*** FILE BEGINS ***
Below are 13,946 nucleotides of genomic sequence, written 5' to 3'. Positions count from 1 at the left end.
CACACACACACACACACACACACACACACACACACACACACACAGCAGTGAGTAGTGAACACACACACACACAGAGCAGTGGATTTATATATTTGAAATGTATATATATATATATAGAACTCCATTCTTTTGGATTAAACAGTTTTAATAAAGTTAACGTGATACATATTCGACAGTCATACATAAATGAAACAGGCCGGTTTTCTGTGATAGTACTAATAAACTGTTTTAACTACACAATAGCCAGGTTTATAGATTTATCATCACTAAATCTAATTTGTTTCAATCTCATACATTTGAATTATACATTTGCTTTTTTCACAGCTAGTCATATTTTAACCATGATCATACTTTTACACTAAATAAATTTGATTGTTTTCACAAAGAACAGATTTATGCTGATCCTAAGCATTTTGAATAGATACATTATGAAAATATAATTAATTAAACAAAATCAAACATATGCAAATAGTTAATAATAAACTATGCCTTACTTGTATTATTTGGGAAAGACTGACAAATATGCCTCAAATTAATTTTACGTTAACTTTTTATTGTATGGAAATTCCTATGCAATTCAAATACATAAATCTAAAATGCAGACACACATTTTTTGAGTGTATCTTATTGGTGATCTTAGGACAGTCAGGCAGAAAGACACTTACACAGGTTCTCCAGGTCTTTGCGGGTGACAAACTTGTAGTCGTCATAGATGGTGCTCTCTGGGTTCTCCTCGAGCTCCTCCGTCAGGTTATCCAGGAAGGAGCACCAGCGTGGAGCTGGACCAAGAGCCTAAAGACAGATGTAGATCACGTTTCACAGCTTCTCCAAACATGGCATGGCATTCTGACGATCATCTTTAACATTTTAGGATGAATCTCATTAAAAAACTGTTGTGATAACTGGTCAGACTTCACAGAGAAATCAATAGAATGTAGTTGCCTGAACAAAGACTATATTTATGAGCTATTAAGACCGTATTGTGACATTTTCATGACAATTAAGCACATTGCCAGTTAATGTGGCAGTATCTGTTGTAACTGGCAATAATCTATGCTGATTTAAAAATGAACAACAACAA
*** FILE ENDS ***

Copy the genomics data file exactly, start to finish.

Below are 13,946 nucleotides of genomic sequence, written 5' to 3'. Positions count from 1 at the left end.
CACACACACACACACACACACACACACACACACACACACACACAGCAGTGAGTAGTGAACACACACACACACAGAGCAGTGGATTTATATATTTGAAATGTATATATATATATATAGAACTCCATTCTTTTGGATTAAACAGTTTTAATAAAGTTAACGTGATACATATTCGACAGTCATACATAAATGAAACAGGCCGGTTTTCTGTGATAGTACTAATAAACTGTTTTAACTACACAATAGCCAGGTTTATAGATTTATCATCACTAAATCTAATTTGTTTCAATCTCATACATTTGAATTATACATTTGCTTTTTTCACAGCTAGTCATATTTTAACCATGATCATACTTTTACACTAAATAAATTTGATTGTTTTCACAAAGAACAGATTTATGCTGATCCTAAGCATTTTGAATAGATACATTATGAAAATATAATTAATTAAACAAAATCAAACATATGCAAATAGTTAATAATAAACTATGCCTTACTTGTATTATTTGGGAAAGACTGACAAATATGCCTCAAATTAATTTTACGTTAACTTTTTATTGTATGGAAATTCCTATGCAATTCAAATACATAAATCTAAAATGCAGACACACATTTTTTGAGTGTATCTTATTGGTGATCTTAGGACAGTCAGGCAGAAAGACACTTACACAGGTTCTCCAGGTCTTTGCGGGTGACAAACTTGTAGTCGTCATAGATGGTGCTCTCTGGGTTCTCCTCGAGCTCCTCCGTCAGGTTATCCAGGAAGGAGCACCAGCGTGGAGCTGGACCAAGAGCCTAAAGACAGATGTAGATCACGTTTCACAGCTTCTCCAAACATGGCATGGCATTCTGACGATCATCTTTAACATTTTAGGATGAATCTCATTAAAAAACTGTTGTGATAACTGGTCAGACTTCACAGAGAAATCAATAGAATGTAGTTGCCTGAACAAAGACTATATTTATGAGCTATTAAGACCGTATTGTGACATTTTCATGACAATTAAGCACATTGCCAGTTAATGTGGCAGTATCTGTTGTAACTGGCAATAATCTATGCTGATTTAAAAATGAACAACAACAA